At the Beijing Olympics, the question of freedom of expression hangs over the athletes

BEIJING — The conversation at the Wukesong Sports Center has veered dangerously from the growth and speed of women’s hockey to the issue of political statements at the Olympics. Hilary Knight, who was finishing practice ahead of her fourth Olympic appearance for the United States, stopped, looked around and chose her words carefully.

“I think it’s important to be able to value the things you hold most dear, and that’s something that’s important to me,” Knight began. Then she pivoted, saying her priority was Team USA’s opener.

“Right now,” she said, “we are focusing specifically on Finland.”

As competitions began in a Winter Olympics overshadowed by controversy over China’s human rights record, the question of what participants can and cannot say has arisen more than at any Olympic Games for years.

Athletes found themselves caught between activists urging them to use their fame to speak out and International Olympic Committee rules restricting what and where they can say.

The Chinese Communist Party has also warned that athletes are subject not only to Olympic rules, but also to Chinese law. The warnings were part of a crackdown in the weeks leading up to Friday’s opening ceremony that critics say has had a chilling effect on dissent inside and outside the Olympic bubble.

“Athletes should be responsible for what they say,” Yang Yang, a senior Beijing organizing committee official and Olympic champion, told a news conference this week.

China’s warnings have drawn criticism outside the country, including from the State Department in Washington, but internally the response has so far been studied self-censorship.

Some national teams, including the United States and Canada, have warned their athletes that there is potential legal risk in speaking out – both from the International Olympic Committee and China’s legal system.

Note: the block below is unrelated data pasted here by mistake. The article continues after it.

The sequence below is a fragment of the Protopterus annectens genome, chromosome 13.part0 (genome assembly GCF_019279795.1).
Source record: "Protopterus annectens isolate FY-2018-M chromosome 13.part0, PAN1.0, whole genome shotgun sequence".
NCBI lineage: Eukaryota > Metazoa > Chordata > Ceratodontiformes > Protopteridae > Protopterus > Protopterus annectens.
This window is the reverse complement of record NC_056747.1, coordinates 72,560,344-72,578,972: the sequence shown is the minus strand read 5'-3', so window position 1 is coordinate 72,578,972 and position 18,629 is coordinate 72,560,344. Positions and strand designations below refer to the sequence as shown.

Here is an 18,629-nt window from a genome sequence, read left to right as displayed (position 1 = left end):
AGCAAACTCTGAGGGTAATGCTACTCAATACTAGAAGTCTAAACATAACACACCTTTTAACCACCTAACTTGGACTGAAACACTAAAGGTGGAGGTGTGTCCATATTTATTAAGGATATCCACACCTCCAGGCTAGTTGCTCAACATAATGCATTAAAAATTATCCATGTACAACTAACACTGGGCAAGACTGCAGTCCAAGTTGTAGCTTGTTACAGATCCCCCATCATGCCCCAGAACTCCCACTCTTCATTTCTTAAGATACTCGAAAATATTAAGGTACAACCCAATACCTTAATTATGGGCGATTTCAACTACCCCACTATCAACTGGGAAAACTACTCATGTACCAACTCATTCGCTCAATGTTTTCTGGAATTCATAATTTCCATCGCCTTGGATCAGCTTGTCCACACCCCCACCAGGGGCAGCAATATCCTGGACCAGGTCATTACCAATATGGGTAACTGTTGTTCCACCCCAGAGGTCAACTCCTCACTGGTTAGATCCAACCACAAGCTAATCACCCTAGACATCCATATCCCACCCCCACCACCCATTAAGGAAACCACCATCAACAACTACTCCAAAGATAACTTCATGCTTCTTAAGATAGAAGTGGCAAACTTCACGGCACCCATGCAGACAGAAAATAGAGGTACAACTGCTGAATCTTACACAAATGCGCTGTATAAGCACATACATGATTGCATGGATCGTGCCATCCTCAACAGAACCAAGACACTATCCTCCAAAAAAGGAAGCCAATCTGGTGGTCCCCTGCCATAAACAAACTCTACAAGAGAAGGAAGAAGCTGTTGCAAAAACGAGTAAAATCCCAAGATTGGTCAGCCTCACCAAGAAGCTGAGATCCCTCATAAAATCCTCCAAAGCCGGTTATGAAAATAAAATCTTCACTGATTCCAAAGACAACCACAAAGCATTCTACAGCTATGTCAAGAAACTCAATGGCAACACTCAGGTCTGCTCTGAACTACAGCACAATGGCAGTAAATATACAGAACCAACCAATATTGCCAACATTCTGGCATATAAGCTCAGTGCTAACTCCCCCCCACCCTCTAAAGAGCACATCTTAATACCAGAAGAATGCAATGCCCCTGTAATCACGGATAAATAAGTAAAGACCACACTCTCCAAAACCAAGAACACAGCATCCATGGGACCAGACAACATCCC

When three Team New Zealand skiers appeared at a press conference in Beijing on Wednesday, a spokesman, Lewis Hampton, cut a question on the subject of the political statements rules. The athletes were there to talk about “performance”, he said, not to protest.

Sophie Richardson, China director at Human Rights Watch, said she had been contacted by about two dozen Olympic athletes to discuss the lack of free speech in Beijing.

“Many people who have never been to China before or have been, but are unsure of the circumstances or the environment, have asked questions about what they can say or do, what concerns, what the reactions of the authorities might be,” she said.

Questions about China’s human rights record ahead of the Games have been simmering for years, as they did ahead of the 2008 Beijing Summer Olympics. last fall when Peng Shuai, the professional tennis player and former Olympian, accused a senior politician of forcing her into a sexual relationship.

Peng’s post quickly disappeared from social media and his whereabouts remained a mystery, sparking global outrage. T-shirts with the slogan “Where is Peng Shuai?” were briefly banned by the Australian Open last month, before officials relented and allowed spectators to wear them.

The question now is whether these shirts – or other forms of protest – will surface at the Beijing Games.

Within the Olympic community, the boundaries of political discourse have become increasingly contested, a debate that has intensified with the Games in China, which consistently ranks among the world’s most repressive in surveys of political freedoms. , religious and others.

At issue is Rule 50 of the Olympic Charter, which prohibits athletes or other participants from demonstrating or displaying “political, religious or racial propaganda” at Olympic events. A well-known case when invoked was during the 1968 Summer Olympics in Mexico City. US sprinters John Carlos and Tommie Smith have been expelled from the Games after raising their fists on the medal podium while performing the US national anthem.